Yasemin (Part I)

Author: Hale Usak


Growing up in two worlds as a female adolescent

On the relevance of the historical in psychoanalytic psychotherapies

I believe it was a Saturday night in 1988 when my parents took us children to visit a friendly "guest-worker family" in the neighborhood. I can remember a lively society, a room steeped in the bright light of the ceiling lamp – a space, in which the adults and children gathered in a world of their own. Our parents sat on the "couches" that were common in so-called "guest workers´ homes" and chatted while the children were absorbed in their games on the floor. We were enveloped in Turkish ... >> continue

Transgenerational Trauma (Part II)

Author: Silvia Prosquill (TVP)


Trauma as Identification Process

Bohleber (1998) describes the transgenerational transmission of trauma as identification process and introduces 5 ”general characteristics” that are unique to this type of identification. First, the identification refers to a past event. Secondly, these processes refer to an absolute and crude identification with the parent. The traumatized parents require a „regulation of their precarious narcissistic balance and mentally take possession of the child out of necessity” by projecting the split, “written off” parts unconsciously onto the child.  >> continue

Transgenerational Trauma (Part I)

Author: Silvia Prosquill (TVP)


"Trauma is contagious“, states Judith Herman pointing towards the relationship between mental illness and how it is structurally passed on within different types of relationships. Freud already addressed the transgenerationally transmitted emotional processes in his book “Totem and Taboo”. He argues that

“[…] we may safely assume that no generation is able to conceal any of its more important mental processes from its successor. For psycho-analysis has shown us that everyone possesses in his unconscious mental activity an apparatus which enables him to interpret other people’s reactions, that is, to undo the distortions which other..."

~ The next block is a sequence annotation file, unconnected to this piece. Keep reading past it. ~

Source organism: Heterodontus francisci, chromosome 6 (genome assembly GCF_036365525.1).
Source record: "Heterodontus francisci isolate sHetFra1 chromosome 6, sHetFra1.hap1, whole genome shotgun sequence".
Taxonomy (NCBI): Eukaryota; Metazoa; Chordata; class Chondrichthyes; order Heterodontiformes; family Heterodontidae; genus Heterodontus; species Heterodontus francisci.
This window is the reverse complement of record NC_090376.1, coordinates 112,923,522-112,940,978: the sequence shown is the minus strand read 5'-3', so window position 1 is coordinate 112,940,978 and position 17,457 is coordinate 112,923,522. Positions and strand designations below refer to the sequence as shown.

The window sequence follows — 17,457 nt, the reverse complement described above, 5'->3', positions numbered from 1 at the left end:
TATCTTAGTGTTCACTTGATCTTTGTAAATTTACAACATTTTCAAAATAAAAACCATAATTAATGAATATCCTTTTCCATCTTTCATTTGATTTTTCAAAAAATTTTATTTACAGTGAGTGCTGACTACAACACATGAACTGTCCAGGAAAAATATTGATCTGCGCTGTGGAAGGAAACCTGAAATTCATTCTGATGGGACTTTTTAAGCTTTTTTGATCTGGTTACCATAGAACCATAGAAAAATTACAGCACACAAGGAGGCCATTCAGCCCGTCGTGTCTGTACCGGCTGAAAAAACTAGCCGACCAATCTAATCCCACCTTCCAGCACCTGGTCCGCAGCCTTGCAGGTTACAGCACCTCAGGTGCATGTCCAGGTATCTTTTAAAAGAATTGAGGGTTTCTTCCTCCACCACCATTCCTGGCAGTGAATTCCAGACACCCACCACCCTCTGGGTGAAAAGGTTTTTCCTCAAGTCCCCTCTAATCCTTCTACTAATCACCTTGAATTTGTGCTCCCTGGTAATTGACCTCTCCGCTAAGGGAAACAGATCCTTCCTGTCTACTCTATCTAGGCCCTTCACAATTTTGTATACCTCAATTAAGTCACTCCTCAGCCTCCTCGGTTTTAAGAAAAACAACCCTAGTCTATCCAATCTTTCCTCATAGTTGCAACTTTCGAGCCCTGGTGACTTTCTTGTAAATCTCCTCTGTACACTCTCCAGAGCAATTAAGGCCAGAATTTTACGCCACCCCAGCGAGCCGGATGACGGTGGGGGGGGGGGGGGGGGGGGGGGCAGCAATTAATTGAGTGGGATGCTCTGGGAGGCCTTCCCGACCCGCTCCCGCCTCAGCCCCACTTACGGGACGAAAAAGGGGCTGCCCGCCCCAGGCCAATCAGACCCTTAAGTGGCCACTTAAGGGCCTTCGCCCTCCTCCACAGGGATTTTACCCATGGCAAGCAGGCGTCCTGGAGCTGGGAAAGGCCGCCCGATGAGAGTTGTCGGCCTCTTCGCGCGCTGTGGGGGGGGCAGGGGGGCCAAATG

>> continue


From the dissolution of the oedipal complex to the development of several attachment styles.

"With the failure of the Oedipal complex the investment on the maternal object must be abandoned" (S. Freud, The Ego and Es)

There is an anecdote in the life of Sigmund Freud that tells the origin of the Oedipus complex; it is said, in fact, that when he was little, his father Jacob told him that at the age of ten, a stranger turned to him exclaiming “Down from the sidewalk, Jew!”. Then, Sigmund asked his father Jacob how he reacted he replied, “...

Lo sviluppo della libido
Dalla dissoluzione del complesso edipico allo sviluppo di diversi stili di attaccamento.

"Con lo sfacelo del complesso edipico deve essere abbandonato l’investimento oggettuale materno" (S. Freud, L’Io e l’Es)

Esiste un aneddoto nella vita del Maestro che racconta l’origine del complesso edipico; si narra, infatti, che quando era piccolo il padre Jacob gli raccontò che all’età di dieci anni un uomo si rivolse a lui esclamando “Giù dal marciapiede ebreo!”, allora Sigmund chiese al padre come avesse reagito e Jacob rispose “...
>> continue

Family Secrets

Author: Silvia Prosquill (TVP)


Etymologically speaking, the term "family" has its roots in Latin and refers in a figuratively sense to a housing community defined by marriage or ancestry. Frequently in today´s households, only two generations live together. >> continue


I am delighted for the opportunity to describe my experience with participatory research methods in The Vienna Psychoanalyst with the Karen people and I hope for an interdisciplinary exchange of ideas on the subject. For example, I would be interested in how psychoanalysts interpret the children´s drawings ([see figure 1] The author thanks her father, Franz Vogler, for the technical processing of the drawings) in the continuous text. It would also be important to know what ethnopsychoanalysts have to say of the Karen people and their cultural symbolism.

As a PhD social scientist at Oxford University, I have been working with the Karen tribe people for more than ten years. The Karen people mainly live in the highlands of East Burma and northwest Thailand. Due to economic and cultural reasons, they have a marginalized position in Thai society: initially, most Karen people live as rice farmers in the highlands of northwest Thailand, where there are only limited opportunities to earn money through trade or services. Although many young Karen people spend time in urban areas to make money, most of them live in rural areas and have less income than the majority population. Culturally, the Karen people differ from the Thai population because they have their own mother tongue and their everyday life is characterized by other traditional behavior than is common among the majority population. The Karen people also wear different clothes and eat different food than the Thais. However, in everyday practice, there are always overlaps between Thai and Karen culture, not least because the Karen children go to state schools where Thai is spoken. >> continue